QUEBEC — The Quebec government has given some breathing room to investors trying to relaunch one of Canada’s last remaining asbestos mines.
Economic Development Minister Clement Gignac says investors have a six-week extension, until Oct. 1, to get financing that will enable them to qualify for a government loan guarantee.
Baljit Chadha, who leads the consortium of investors in the project, praised the government decision and said there is every indication the mine will reopen soon.
“Prior to finalizing the agreement, the Quebec government and the investors wanted to ascertain that the underground mine is in good condition,” the Balcorp Ltd. president said in a statement.
“We have now given them clear indications that the underground mine is in excellent shape and that underground mining operations can begin very shortly after financing is finalized.”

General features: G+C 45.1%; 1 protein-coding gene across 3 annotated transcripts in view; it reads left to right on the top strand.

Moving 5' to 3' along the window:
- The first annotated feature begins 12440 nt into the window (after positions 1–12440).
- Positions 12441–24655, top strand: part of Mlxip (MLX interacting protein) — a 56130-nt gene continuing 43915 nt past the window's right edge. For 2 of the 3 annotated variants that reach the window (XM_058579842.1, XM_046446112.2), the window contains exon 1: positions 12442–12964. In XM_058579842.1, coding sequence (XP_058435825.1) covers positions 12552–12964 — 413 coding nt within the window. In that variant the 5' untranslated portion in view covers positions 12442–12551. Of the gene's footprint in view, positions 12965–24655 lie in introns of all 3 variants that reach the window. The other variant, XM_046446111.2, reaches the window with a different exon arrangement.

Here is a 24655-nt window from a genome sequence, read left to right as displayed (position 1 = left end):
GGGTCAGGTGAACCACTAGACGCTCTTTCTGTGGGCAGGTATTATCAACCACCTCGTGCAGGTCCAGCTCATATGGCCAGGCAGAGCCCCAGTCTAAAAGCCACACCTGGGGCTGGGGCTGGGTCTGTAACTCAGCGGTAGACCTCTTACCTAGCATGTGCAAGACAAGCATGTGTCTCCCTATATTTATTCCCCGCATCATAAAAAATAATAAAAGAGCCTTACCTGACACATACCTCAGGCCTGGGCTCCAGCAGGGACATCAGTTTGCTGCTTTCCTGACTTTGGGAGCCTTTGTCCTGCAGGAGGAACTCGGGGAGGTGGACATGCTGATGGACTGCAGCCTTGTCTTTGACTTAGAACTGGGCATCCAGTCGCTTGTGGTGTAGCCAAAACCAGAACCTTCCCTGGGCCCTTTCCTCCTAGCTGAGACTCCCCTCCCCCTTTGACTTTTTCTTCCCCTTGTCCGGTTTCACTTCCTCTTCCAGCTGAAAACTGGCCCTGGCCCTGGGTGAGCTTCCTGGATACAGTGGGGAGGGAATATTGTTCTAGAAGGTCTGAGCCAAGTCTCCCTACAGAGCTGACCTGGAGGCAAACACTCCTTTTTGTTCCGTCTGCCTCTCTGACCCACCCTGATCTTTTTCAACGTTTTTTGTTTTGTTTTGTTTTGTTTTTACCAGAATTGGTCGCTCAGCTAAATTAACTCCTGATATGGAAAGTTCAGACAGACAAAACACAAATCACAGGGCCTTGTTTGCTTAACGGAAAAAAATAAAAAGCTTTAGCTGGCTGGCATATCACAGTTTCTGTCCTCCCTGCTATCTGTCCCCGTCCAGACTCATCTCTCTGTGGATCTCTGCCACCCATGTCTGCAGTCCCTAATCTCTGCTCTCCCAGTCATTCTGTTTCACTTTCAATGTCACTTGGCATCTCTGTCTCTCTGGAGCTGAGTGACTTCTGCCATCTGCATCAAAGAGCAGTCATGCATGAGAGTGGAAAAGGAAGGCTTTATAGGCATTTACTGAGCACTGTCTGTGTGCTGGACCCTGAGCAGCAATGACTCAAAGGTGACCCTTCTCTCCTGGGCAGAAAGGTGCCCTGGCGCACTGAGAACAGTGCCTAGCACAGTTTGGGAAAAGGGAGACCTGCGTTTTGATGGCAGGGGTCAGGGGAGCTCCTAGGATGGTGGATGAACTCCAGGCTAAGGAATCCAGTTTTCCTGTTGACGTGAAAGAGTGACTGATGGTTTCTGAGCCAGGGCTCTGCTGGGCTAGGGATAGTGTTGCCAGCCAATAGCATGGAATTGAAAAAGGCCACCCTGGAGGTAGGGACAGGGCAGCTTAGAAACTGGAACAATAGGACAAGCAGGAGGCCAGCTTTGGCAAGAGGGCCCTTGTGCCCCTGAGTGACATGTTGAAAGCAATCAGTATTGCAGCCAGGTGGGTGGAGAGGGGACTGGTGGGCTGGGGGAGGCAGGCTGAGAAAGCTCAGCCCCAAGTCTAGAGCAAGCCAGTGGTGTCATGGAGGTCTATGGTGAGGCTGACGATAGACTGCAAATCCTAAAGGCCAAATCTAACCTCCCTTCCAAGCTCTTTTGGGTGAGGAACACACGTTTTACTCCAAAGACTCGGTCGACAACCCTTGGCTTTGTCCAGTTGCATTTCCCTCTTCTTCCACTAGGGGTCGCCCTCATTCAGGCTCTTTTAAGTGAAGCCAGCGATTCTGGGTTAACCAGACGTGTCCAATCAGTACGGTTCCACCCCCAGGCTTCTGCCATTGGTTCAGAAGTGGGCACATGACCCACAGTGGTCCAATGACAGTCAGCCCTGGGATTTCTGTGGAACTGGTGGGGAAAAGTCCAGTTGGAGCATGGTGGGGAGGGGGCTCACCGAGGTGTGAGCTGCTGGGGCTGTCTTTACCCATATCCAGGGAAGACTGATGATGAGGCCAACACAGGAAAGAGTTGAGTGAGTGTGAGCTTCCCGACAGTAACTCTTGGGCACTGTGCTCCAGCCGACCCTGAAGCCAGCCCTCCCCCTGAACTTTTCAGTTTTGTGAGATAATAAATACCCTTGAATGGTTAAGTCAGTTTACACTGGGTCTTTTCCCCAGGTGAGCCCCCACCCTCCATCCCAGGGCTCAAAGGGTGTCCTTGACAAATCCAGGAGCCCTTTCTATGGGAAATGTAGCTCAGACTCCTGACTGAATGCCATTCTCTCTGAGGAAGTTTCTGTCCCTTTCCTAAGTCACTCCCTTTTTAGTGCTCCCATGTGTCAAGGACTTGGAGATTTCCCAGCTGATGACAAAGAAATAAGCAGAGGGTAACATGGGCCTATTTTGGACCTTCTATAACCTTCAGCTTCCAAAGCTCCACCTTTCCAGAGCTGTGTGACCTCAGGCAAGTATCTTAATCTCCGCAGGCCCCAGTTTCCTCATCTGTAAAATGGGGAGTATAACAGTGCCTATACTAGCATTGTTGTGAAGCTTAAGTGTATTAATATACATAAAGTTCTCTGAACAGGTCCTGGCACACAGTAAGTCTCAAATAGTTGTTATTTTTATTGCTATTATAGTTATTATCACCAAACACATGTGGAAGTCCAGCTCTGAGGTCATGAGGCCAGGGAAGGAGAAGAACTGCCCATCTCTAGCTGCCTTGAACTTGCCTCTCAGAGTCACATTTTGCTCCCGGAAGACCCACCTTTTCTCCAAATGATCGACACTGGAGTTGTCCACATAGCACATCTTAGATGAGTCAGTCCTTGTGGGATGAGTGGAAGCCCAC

The Jeffrey Mine is one of only two left in Canada that exploits the controversial mineral and a loan guarantee could help keep it alive for another quarter-century.
Chadha, who has accompanied Premier Jean Charest on trade missions to India and organized a fundraiser for the federal Liberals, said investors “are close to a deal.”
Quebec wants to see $25 million in private investment lined up for the mine in Asbestos, Que., before it grants a $58-million loan guarantee.
The original deadline had been Monday.
The extension was the second granted to the company. Government spokeswoman Gabrielle St-Amand said, this time, the deadline must be “strictly” respected.
Yvon Vallieres, the Liberal legislature member for the region, said he expects that to happen.
“It’s the second time Balcorp has been given a chance, while we recognize the efforts made by its owners to get financing,” he said.
More than 10,000 metres of tunnelswere flooded when the proposed conversion to underground mining was put on hold eight years ago.
Chadha said inspections show that less than 50 metres of the galleries need to be consolidated.
Controversy has swirled around government support of the asbestos industry, with some critics saying Canada should get out of it due to its links to cancer.